Wine from Napa Valley:
Carpe Diem launched its Napa Cabernet Sauvignon with the 2005 vintage, vinified under the strict supervision of Christian Moueix's winemaking team in Yountville, California. Carpe Diem Cabernet is made in a classic winemaking style and embodies the essence of Napa Valley classic Cabernet Sauvignon.
Wines from Anderson Valley:
Vinified under the meticulous supervision of Domaine Anderson's Winemaker Jerry Murray, Carpe Diem's philosophy is to offer the best of two worlds: the richness of California fruit and the elegance of a French wine.
Starting with the 2010 vintage and moving forward, Carpe Diem Pinot Noir and Chardonnay are made in Northern California's Anderson Valley. This region has gained the reputation over the years to be an ideal terroir to grow Pinot Noir and Chardonnay for still wines. Not far from the Mendocino Coast and the Pacific Ocean, this fog-shrouded region provides ideal growing conditions for these delicate grapes. View all Carpe Diem Wines
About Central CoastView a map of Central Coast wineries
The largest of California's wine growing regions, the Central Coast produces the majority of California's wine. The district sprawls out, covering most of the vineyard land between San Francisco and Santa Barbara. Smaller sub-AVAs of the Central Coast include Monterey Bay, Paso Robles, Santa Ynez Valley, Santa Maria Valley, Santa Cruz Mountains and many others.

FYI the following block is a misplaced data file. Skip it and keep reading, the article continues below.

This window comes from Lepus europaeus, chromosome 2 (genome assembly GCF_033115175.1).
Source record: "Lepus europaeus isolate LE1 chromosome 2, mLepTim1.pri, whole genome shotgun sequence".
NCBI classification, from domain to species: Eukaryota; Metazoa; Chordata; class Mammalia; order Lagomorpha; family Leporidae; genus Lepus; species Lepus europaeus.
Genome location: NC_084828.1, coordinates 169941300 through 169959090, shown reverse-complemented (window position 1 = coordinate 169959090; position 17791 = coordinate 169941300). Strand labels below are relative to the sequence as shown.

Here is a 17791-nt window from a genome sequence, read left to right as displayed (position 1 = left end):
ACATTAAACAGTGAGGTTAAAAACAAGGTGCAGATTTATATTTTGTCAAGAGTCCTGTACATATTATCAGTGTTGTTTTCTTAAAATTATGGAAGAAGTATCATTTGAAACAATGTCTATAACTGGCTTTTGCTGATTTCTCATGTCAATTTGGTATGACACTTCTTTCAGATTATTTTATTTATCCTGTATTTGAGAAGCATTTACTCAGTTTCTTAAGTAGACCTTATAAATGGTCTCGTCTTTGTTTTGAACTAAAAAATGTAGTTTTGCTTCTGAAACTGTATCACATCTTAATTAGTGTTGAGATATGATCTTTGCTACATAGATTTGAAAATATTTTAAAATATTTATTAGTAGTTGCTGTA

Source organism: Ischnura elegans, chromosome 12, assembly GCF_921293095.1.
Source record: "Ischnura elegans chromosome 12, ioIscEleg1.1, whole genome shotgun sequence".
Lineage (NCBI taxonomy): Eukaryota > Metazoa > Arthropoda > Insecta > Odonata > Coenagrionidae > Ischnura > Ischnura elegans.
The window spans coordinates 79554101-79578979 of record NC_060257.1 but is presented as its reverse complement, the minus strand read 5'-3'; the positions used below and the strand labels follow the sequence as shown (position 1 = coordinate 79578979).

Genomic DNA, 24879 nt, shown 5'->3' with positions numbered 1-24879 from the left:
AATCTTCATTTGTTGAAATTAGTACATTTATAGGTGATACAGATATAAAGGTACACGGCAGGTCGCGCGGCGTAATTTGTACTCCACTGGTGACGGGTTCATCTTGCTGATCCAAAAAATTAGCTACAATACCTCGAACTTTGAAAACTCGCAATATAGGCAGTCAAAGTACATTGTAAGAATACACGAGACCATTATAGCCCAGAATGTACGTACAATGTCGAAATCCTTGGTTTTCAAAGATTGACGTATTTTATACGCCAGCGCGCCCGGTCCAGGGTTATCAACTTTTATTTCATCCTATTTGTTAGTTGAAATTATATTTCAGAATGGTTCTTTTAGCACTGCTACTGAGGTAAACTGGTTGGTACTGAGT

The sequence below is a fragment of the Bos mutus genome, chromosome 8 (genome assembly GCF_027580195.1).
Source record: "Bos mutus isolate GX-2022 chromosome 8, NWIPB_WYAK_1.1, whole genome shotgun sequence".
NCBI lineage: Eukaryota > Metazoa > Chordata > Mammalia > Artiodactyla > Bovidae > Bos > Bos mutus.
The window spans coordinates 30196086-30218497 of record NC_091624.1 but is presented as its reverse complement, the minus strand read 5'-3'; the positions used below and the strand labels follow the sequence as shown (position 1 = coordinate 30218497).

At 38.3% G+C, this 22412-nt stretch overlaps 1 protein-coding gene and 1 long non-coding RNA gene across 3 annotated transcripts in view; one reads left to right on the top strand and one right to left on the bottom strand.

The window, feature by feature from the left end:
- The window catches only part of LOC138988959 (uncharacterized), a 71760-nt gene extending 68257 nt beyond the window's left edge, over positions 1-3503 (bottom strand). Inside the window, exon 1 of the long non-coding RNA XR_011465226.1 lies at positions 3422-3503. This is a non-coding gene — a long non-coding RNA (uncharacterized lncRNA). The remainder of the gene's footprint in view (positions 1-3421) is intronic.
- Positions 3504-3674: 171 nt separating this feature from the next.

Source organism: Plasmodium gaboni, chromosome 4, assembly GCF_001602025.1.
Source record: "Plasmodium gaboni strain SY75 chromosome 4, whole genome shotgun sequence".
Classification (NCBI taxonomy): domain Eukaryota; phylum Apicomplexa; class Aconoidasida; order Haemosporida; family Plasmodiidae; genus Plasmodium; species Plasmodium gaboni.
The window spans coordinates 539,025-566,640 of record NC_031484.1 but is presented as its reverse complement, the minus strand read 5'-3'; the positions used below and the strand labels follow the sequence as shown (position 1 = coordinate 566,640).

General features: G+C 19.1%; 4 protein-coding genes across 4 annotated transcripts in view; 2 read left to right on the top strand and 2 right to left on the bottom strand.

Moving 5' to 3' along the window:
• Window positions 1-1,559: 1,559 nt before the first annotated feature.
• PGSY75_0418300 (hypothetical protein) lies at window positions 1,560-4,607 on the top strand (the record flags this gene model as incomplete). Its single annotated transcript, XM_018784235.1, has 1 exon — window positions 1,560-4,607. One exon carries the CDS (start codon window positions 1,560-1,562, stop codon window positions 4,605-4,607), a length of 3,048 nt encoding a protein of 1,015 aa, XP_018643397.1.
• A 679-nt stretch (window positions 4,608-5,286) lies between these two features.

Notable FactsGrape varieties range from Pinot Noir and Chardonnay to Cabernet Sauvignon and Zinfandel. Some Central Coast wine is generic, bulk wine that contributes to the high production numbers of the area. But many winemakers and wineries, particular in some of the smaller AVAs, are small production artisans, creating unique and high-quality wine. The great thing about the Central Coast is its diversity - you're able to find a number of grape varieties and styles at a number of different price points.
The most famous of the California wine regions is Napa Valley, and these wines are certainly outstanding – but it's not as broad and diverse as its larger neighbor, Sonoma County. Down south, Santa Barbara's Santa Maria Valley is well-known for its Rhône blends, as well as cool-climate varieties like Pinot and Chardonnay. The Central Coast, the largest California AVA, has many different microclimates that lead to a wide range of wines with many sub-AVAs.